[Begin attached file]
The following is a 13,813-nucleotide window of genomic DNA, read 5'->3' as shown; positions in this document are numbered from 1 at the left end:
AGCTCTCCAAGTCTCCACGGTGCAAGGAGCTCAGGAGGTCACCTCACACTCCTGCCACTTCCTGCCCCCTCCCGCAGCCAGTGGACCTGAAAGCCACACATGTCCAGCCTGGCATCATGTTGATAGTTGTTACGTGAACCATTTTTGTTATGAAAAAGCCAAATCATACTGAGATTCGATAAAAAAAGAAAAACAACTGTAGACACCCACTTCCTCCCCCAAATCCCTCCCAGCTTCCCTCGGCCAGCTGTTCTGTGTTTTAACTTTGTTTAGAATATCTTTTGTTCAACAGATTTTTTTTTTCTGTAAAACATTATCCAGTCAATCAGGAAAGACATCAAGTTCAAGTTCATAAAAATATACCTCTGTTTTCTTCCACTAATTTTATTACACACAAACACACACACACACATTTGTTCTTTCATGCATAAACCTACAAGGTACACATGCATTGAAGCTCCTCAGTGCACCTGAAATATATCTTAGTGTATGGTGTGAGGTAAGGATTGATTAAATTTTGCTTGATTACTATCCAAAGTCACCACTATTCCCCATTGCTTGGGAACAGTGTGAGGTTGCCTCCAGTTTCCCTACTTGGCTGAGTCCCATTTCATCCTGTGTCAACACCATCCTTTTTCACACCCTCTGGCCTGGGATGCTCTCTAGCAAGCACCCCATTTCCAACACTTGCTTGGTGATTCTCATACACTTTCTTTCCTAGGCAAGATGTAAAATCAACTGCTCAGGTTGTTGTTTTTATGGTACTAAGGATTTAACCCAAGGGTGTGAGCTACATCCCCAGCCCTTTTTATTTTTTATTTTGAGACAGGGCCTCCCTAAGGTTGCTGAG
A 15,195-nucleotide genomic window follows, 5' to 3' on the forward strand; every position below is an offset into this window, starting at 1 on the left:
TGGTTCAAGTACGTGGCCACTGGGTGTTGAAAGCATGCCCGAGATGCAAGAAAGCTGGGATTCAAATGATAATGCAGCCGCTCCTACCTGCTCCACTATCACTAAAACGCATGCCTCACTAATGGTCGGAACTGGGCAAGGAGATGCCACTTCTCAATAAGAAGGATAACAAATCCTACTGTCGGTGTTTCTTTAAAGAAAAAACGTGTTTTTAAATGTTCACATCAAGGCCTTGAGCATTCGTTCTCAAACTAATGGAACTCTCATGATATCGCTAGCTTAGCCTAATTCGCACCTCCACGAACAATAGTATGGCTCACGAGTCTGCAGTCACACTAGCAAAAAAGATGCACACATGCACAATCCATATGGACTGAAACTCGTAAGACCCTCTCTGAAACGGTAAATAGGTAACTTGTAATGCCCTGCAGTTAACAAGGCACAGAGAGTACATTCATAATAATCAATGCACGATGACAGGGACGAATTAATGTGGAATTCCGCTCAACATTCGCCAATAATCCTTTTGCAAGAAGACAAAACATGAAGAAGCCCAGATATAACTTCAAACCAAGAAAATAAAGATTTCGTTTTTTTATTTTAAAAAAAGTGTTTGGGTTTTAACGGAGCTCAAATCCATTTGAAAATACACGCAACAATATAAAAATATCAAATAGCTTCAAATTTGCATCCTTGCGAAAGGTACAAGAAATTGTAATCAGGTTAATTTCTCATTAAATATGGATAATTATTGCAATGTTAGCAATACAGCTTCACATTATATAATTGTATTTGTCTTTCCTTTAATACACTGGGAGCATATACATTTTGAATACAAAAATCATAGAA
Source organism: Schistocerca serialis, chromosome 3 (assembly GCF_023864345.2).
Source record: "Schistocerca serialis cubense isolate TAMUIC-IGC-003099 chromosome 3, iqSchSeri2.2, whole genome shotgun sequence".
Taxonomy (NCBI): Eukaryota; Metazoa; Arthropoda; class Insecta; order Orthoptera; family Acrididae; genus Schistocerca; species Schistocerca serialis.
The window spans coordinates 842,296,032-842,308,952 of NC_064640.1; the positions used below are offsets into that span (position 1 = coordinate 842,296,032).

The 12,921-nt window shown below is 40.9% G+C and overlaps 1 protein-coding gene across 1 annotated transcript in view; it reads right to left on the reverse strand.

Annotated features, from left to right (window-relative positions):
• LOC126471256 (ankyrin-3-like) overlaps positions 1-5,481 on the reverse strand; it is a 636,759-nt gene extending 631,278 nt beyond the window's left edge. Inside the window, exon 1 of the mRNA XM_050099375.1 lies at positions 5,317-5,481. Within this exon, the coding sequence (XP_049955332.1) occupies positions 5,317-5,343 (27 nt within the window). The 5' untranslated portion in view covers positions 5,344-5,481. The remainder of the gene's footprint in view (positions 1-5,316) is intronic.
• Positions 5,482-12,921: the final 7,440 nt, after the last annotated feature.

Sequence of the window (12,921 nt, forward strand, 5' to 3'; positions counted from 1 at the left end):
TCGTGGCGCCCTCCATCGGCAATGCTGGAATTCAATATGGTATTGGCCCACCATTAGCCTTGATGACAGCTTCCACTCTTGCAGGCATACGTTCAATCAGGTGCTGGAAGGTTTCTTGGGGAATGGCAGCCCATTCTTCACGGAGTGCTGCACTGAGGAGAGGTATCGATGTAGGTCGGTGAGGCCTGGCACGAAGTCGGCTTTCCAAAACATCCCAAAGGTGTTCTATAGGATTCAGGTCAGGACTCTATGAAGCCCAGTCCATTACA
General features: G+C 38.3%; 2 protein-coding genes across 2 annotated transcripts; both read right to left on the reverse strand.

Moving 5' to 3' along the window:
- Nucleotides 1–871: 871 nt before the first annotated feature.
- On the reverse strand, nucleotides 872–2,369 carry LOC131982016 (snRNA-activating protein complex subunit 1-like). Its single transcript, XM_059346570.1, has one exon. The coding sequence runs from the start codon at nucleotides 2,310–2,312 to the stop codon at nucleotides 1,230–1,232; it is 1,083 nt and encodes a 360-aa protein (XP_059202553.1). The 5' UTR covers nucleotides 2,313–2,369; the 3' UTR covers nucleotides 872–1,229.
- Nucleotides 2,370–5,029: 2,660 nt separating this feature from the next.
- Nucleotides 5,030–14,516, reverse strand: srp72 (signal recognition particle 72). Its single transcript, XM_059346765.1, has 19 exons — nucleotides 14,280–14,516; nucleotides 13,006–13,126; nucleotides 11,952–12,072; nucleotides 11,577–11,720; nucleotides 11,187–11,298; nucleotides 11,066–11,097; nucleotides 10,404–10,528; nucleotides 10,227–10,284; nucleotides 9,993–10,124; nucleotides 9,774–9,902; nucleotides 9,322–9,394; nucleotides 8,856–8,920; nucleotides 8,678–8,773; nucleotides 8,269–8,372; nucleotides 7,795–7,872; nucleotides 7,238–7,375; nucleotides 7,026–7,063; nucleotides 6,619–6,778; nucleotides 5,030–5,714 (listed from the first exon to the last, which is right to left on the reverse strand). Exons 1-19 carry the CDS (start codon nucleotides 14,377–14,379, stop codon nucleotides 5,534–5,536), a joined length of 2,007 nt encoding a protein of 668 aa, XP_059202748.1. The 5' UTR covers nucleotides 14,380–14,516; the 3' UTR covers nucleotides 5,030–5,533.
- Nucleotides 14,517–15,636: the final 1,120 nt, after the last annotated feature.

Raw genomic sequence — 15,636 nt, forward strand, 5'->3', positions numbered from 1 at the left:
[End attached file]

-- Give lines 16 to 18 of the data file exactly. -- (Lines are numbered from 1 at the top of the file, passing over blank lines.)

Moving 5' to 3' along the window:
- Nucleotides 1–871: 871 nt before the first annotated feature.
- On the reverse strand, nucleotides 872–2,369 carry LOC131982016 (snRNA-activating protein complex subunit 1-like). Its single transcript, XM_059346570.1, has one exon. The coding sequence runs from the start codon at nucleotides 2,310–2,312 to the stop codon at nucleotides 1,230–1,232; it is 1,083 nt and encodes a 360-aa protein (XP_059202553.1). The 5' UTR covers nucleotides 2,313–2,369; the 3' UTR covers nucleotides 872–1,229.